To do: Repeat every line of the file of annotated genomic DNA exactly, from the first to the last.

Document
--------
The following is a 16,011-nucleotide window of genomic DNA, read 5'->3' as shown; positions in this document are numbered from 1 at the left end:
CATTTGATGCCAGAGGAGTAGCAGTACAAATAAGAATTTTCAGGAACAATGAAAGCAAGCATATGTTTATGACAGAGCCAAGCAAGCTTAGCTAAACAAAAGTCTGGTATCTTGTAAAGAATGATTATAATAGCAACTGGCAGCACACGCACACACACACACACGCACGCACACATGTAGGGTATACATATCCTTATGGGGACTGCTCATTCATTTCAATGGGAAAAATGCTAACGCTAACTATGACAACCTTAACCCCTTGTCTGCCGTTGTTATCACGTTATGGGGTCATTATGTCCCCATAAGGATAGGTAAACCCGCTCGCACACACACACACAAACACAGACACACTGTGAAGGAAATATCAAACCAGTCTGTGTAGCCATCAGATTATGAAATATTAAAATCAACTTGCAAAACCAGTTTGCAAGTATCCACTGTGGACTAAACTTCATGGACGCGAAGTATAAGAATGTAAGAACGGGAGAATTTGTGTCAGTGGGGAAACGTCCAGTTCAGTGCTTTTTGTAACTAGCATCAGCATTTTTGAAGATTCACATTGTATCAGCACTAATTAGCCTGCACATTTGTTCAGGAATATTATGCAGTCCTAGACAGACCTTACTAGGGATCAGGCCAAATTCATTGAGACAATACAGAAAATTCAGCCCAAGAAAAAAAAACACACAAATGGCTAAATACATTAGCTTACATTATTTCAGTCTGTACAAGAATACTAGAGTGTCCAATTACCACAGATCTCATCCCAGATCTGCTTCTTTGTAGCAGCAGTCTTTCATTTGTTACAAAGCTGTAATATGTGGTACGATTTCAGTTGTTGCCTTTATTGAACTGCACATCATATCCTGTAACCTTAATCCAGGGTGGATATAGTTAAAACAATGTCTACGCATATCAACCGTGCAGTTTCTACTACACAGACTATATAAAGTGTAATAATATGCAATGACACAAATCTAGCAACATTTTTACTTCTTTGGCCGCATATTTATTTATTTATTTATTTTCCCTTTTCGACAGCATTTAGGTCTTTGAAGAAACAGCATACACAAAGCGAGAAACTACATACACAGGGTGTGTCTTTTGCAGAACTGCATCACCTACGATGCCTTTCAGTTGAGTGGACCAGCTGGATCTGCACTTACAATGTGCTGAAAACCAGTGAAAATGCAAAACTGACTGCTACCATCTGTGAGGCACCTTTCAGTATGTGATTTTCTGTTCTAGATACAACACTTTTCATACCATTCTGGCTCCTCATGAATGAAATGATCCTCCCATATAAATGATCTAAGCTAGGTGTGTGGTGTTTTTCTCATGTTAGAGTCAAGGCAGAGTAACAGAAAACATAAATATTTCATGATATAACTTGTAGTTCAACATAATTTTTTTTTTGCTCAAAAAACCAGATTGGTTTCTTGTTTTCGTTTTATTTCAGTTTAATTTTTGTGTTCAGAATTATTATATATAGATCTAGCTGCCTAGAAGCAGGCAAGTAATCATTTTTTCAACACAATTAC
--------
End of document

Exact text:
The following is a 16,011-nucleotide window of genomic DNA, read 5'->3' as shown; positions in this document are numbered from 1 at the left end:
CATTTGATGCCAGAGGAGTAGCAGTACAAATAAGAATTTTCAGGAACAATGAAAGCAAGCATATGTTTATGACAGAGCCAAGCAAGCTTAGCTAAACAAAAGTCTGGTATCTTGTAAAGAATGATTATAATAGCAACTGGCAGCACACGCACACACACACACACGCACGCACACATGTAGGGTATACATATCCTTATGGGGACTGCTCATTCATTTCAATGGGAAAAATGCTAACGCTAACTATGACAACCTTAACCCCTTGTCTGCCGTTGTTATCACGTTATGGGGTCATTATGTCCCCATAAGGATAGGTAAACCCGCTCGCACACACACACACAAACACAGACACACTGTGAAGGAAATATCAAACCAGTCTGTGTAGCCATCAGATTATGAAATATTAAAATCAACTTGCAAAACCAGTTTGCAAGTATCCACTGTGGACTAAACTTCATGGACGCGAAGTATAAGAATGTAAGAACGGGAGAATTTGTGTCAGTGGGGAAACGTCCAGTTCAGTGCTTTTTGTAACTAGCATCAGCATTTTTGAAGATTCACATTGTATCAGCACTAATTAGCCTGCACATTTGTTCAGGAATATTATGCAGTCCTAGACAGACCTTACTAGGGATCAGGCCAAATTCATTGAGACAATACAGAAAATTCAGCCCAAGAAAAAAAAACACACAAATGGCTAAATACATTAGCTTACATTATTTCAGTCTGTACAAGAATACTAGAGTGTCCAATTACCACAGATCTCATCCCAGATCTGCTTCTTTGTAGCAGCAGTCTTTCATTTGTTACAAAGCTGTAATATGTGGTACGATTTCAGTTGTTGCCTTTATTGAACTGCACATCATATCCTGTAACCTTAATCCAGGGTGGATATAGTTAAAACAATGTCTACGCATATCAACCGTGCAGTTTCTACTACACAGACTATATAAAGTGTAATAATATGCAATGACACAAATCTAGCAACATTTTTACTTCTTTGGCCGCATATTTATTTATTTATTTATTTTCCCTTTTCGACAGCATTTAGGTCTTTGAAGAAACAGCATACACAAAGCGAGAAACTACATACACAGGGTGTGTCTTTTGCAGAACTGCATCACCTACGATGCCTTTCAGTTGAGTGGACCAGCTGGATCTGCACTTACAATGTGCTGAAAACCAGTGAAAATGCAAAACTGACTGCTACCATCTGTGAGGCACCTTTCAGTATGTGATTTTCTGTTCTAGATACAACACTTTTCATACCATTCTGGCTCCTCATGAATGAAATGATCCTCCCATATAAATGATCTAAGCTAGGTGTGTGGTGTTTTTCTCATGTTAGAGTCAAGGCAGAGTAACAGAAAACATAAATATTTCATGATATAACTTGTAGTTCAACATAATTTTTTTTTTGCTCAAAAAACCAGATTGGTTTCTTGTTTTCGTTTTATTTCAGTTTAATTTTTGTGTTCAGAATTATTATATATAGATCTAGCTGCCTAGAAGCAGGCAAGTAATCATTTTTTCAACACAATTAC